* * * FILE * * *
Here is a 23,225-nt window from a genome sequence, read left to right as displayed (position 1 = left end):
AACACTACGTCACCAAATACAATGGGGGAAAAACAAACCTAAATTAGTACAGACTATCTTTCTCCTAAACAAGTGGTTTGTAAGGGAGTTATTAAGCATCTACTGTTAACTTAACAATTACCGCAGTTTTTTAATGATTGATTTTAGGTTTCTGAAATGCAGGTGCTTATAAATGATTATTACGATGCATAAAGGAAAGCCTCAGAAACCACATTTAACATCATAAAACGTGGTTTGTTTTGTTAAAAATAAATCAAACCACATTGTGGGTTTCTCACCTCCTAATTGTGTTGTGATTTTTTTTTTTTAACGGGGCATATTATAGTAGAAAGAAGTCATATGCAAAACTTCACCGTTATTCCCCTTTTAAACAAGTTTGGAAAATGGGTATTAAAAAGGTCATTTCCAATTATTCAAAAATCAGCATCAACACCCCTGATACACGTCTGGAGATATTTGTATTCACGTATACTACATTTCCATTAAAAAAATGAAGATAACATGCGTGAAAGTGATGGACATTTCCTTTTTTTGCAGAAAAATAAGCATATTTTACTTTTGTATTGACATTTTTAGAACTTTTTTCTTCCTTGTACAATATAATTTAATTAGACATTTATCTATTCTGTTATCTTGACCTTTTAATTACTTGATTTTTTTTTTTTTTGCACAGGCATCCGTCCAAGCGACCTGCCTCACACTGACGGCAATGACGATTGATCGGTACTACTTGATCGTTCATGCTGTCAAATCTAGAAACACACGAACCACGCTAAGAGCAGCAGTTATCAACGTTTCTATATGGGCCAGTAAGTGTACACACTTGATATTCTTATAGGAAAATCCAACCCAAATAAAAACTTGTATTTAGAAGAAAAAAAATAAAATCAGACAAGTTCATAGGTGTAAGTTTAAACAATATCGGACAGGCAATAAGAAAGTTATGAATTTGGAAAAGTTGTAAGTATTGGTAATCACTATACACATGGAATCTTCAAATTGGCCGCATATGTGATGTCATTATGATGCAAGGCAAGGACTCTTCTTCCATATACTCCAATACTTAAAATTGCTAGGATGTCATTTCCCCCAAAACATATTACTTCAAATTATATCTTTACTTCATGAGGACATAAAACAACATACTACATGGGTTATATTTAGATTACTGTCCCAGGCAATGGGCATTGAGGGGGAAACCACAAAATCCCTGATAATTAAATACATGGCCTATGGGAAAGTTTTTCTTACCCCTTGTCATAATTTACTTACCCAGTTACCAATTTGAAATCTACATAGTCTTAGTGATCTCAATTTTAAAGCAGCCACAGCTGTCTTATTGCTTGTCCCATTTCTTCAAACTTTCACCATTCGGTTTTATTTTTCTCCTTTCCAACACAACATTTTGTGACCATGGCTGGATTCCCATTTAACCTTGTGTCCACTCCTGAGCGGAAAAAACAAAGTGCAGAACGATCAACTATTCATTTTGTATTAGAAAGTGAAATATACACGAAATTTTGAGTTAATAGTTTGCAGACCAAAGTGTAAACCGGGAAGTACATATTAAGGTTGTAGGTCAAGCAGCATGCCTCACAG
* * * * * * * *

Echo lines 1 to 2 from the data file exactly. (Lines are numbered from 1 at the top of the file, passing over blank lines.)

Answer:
Here is a 23,225-nt window from a genome sequence, read left to right as displayed (position 1 = left end):
AACACTACGTCACCAAATACAATGGGGGAAAAACAAACCTAAATTAGTACAGACTATCTTTCTCCTAAACAAGTGGTTTGTAAGGGAGTTATTAAGCATCTACTGTTAACTTAACAATTACCGCAGTTTTTTAATGATTGATTTTAGGTTTCTGAAATGCAGGTGCTTATAAATGATTATTACGATGCATAAAGGAAAGCCTCAGAAACCACATTTAACATCATAAAACGTGGTTTGTTTTGTTAAAAATAAATCAAACCACATTGTGGGTTTCTCACCTCCTAATTGTGTTGTGATTTTTTTTTTTTAACGGGGCATATTATAGTAGAAAGAAGTCATATGCAAAACTTCACCGTTATTCCCCTTTTAAACAAGTTTGGAAAATGGGTATTAAAAAGGTCATTTCCAATTATTCAAAAATCAGCATCAACACCCCTGATACACGTCTGGAGATATTTGTATTCACGTATACTACATTTCCATTAAAAAAATGAAGATAACATGCGTGAAAGTGATGGACATTTCCTTTTTTTGCAGAAAAATAAGCATATTTTACTTTTGTATTGACATTTTTAGAACTTTTTTCTTCCTTGTACAATATAATTTAATTAGACATTTATCTATTCTGTTATCTTGACCTTTTAATTACTTGATTTTTTTTTTTTTTGCACAGGCATCCGTCCAAGCGACCTGCCTCACACTGACGGCAATGACGATTGATCGGTACTACTTGATCGTTCATGCTGTCAAATCTAGAAACACACGAACCACGCTAAGAGCAGCAGTTATCAACGTTTCTATATGGGCCAGTAAGTGTACACACTTGATATTCTTATAGGAAAATCCAACCCAAATAAAAACTTGTATTTAGAAGAAAAAAAATAAAATCAGACAAGTTCATAGGTGTAAGTTTAAACAATATCGGACAGGCAATAAGAAAGTTATGAATTTGGAAAAGTTGTAAGTATTGGTAATCACTATACACATGGAATCTTCAAATTGGCCGCATATGTGATGTCATTATGATGCAAGGCAAGGACTCTTCTTCCATATACTCCAATACTTAAAATTGCTAGGATGTCATTTCCCCCAAAACATATTACTTCAAATTATATCTTTACTTCATGAGGACATAAAACAACATACTACATGGGTTATATTTAGATTACTGTCCCAGGCAATGGGCATTGAGGGGGAAACCACAAAATCCCTGATAATTAAATACATGGCCTATGGGAAAGTTTTTCTTACCCCTTGTCATAATTTACTTACCCAGTTACCAATTTGAAATCTACATAGTCTTAGTGATCTCAATTTTAAAGCAGCCACAGCTGTCTTATTGCTTGTCCCATTTCTTCAAACTTTCACCATTCGGTTTTATTTTTCTCCTTTCCAACACAACATTTTGTGACCATGGCTGGATTCCCATTTAACCTTGTGTCCACTCCTGAGCGGAAAAAACAAAGTGCAGAACGATCAACTATTCATTTTGTATTAGAAAGTGAAATATACACGAAATTTTGAGTTAATAGTTTGCAGACCAAAGTGTAAACCGGGAAGTACATATTAAGGTTGTAGGTCAAGCAGCATGCCTCACAG